Plant of the Month – January 2014

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Brittlebush

Encelia farinosa

Brittlebush explodes with color from winter through spring, and after rain, attracting butterflies with its nectar, and later, songbirds with its seeds. Gardeners love iBrittlebush's silvery leaves the rest of the year.

Brittlebush explodes with color from winter through spring, and after rain, attracting butterflies with its nectar, and later, songbirds with its seeds. Gardeners love Brittlebush’s silvery leaves the rest of the year.

 

  • Plant Form: Evergreen Shrub
  • Water Use: Very Low
  • Mature Size: 3’ tall x 4’ wide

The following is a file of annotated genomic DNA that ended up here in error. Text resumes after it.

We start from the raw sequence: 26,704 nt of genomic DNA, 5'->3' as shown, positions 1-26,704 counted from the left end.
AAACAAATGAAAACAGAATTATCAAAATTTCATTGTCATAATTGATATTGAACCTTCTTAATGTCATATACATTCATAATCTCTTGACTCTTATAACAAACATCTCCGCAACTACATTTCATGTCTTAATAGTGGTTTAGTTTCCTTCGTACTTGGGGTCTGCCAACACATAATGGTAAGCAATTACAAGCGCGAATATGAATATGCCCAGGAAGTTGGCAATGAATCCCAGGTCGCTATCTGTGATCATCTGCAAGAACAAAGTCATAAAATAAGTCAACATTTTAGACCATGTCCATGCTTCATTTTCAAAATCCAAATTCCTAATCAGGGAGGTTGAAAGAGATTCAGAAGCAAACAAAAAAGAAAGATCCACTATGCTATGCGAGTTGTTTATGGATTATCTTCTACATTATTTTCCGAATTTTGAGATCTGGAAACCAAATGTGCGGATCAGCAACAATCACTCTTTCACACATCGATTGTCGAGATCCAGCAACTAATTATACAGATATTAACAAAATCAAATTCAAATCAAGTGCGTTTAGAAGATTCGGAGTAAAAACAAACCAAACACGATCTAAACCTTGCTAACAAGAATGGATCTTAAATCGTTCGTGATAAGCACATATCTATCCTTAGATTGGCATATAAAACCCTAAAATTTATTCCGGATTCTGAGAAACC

• Exposure: Full Sun
  • Bloom Time: Winter to Spring (November – May) and after rain
  • Native to: High & Low Deserts of California (below 3,000 feet), Arizona, Utah, Baja, and Mexico
  • Hardiness: Limbs cold hardy to 25°F; Roots hardy to 15°F

 

Brittlebush is a fast-growing, aromatic, rounded shrub with bright yellow flowers that contrast beautifully with its large, gray leaves. Its silvery foliage is a landscape plus, lovely against cacti or darker green plants. Although Brittlebush is evergreen, it is drought-deciduous, dropping its leaves to save water when the soil is extremely dry for an extended period. Infrequent watering during dry seasons will convince Brittlebush to retain its leaves all summer, but excess watering produces large, short-lived plants. This native sunflower makes a great border or filler, takes reflected heat in stride, and is an excellent choice to prevent soil erosion on slopes. Butterflies sip its flower nectar, and songbirds eat its plentiful seeds. The amber-like sap that drips from damaged branches was collected historically to burn as incense, hence its other name, “Incienso”.

 

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